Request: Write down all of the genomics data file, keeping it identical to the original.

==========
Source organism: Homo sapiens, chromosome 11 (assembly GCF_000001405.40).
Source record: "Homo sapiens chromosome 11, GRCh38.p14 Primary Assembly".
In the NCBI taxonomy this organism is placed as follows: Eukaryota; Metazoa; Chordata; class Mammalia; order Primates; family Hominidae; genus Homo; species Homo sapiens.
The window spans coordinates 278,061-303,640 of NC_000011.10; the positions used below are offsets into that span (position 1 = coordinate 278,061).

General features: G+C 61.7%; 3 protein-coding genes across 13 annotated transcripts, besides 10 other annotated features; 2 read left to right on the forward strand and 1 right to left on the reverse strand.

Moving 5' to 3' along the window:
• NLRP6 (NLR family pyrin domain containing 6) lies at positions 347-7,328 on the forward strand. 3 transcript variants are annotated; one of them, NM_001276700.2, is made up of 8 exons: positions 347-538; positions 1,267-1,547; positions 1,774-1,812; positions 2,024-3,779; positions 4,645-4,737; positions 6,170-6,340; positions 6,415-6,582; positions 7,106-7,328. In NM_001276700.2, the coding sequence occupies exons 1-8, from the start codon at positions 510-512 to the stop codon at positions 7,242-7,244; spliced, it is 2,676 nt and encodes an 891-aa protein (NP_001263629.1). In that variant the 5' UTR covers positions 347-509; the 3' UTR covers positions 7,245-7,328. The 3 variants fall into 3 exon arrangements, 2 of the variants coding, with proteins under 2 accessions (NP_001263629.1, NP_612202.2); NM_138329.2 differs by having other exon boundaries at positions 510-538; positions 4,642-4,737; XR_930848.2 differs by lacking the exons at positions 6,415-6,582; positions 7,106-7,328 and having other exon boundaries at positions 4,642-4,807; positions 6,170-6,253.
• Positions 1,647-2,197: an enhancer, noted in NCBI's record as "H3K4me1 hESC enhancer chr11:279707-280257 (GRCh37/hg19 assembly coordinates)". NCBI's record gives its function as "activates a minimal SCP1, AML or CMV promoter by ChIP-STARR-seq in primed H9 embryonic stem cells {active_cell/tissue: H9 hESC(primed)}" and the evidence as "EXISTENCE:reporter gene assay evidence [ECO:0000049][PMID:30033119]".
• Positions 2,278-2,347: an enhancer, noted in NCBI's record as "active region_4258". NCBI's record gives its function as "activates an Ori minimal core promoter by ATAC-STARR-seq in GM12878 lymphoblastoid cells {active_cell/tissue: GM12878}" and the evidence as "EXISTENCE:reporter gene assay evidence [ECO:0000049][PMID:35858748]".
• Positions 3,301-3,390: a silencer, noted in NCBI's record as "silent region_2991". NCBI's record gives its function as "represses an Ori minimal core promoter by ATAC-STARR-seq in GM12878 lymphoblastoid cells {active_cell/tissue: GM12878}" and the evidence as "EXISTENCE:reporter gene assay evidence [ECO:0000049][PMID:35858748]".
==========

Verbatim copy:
Source organism: Homo sapiens, chromosome 11 (assembly GCF_000001405.40).
Source record: "Homo sapiens chromosome 11, GRCh38.p14 Primary Assembly".
In the NCBI taxonomy this organism is placed as follows: Eukaryota; Metazoa; Chordata; class Mammalia; order Primates; family Hominidae; genus Homo; species Homo sapiens.
The window spans coordinates 278,061-303,640 of NC_000011.10; the positions used below are offsets into that span (position 1 = coordinate 278,061).

General features: G+C 61.7%; 3 protein-coding genes across 13 annotated transcripts, besides 10 other annotated features; 2 read left to right on the forward strand and 1 right to left on the reverse strand.

Moving 5' to 3' along the window:
• NLRP6 (NLR family pyrin domain containing 6) lies at positions 347-7,328 on the forward strand. 3 transcript variants are annotated; one of them, NM_001276700.2, is made up of 8 exons: positions 347-538; positions 1,267-1,547; positions 1,774-1,812; positions 2,024-3,779; positions 4,645-4,737; positions 6,170-6,340; positions 6,415-6,582; positions 7,106-7,328. In NM_001276700.2, the coding sequence occupies exons 1-8, from the start codon at positions 510-512 to the stop codon at positions 7,242-7,244; spliced, it is 2,676 nt and encodes an 891-aa protein (NP_001263629.1). In that variant the 5' UTR covers positions 347-509; the 3' UTR covers positions 7,245-7,328. The 3 variants fall into 3 exon arrangements, 2 of the variants coding, with proteins under 2 accessions (NP_001263629.1, NP_612202.2); NM_138329.2 differs by having other exon boundaries at positions 510-538; positions 4,642-4,737; XR_930848.2 differs by lacking the exons at positions 6,415-6,582; positions 7,106-7,328 and having other exon boundaries at positions 4,642-4,807; positions 6,170-6,253.
• Positions 1,647-2,197: an enhancer, noted in NCBI's record as "H3K4me1 hESC enhancer chr11:279707-280257 (GRCh37/hg19 assembly coordinates)". NCBI's record gives its function as "activates a minimal SCP1, AML or CMV promoter by ChIP-STARR-seq in primed H9 embryonic stem cells {active_cell/tissue: H9 hESC(primed)}" and the evidence as "EXISTENCE:reporter gene assay evidence [ECO:0000049][PMID:30033119]".
• Positions 2,278-2,347: an enhancer, noted in NCBI's record as "active region_4258". NCBI's record gives its function as "activates an Ori minimal core promoter by ATAC-STARR-seq in GM12878 lymphoblastoid cells {active_cell/tissue: GM12878}" and the evidence as "EXISTENCE:reporter gene assay evidence [ECO:0000049][PMID:35858748]".
• Positions 3,301-3,390: a silencer, noted in NCBI's record as "silent region_2991". NCBI's record gives its function as "represses an Ori minimal core promoter by ATAC-STARR-seq in GM12878 lymphoblastoid cells {active_cell/tissue: GM12878}" and the evidence as "EXISTENCE:reporter gene assay evidence [ECO:0000049][PMID:35858748]".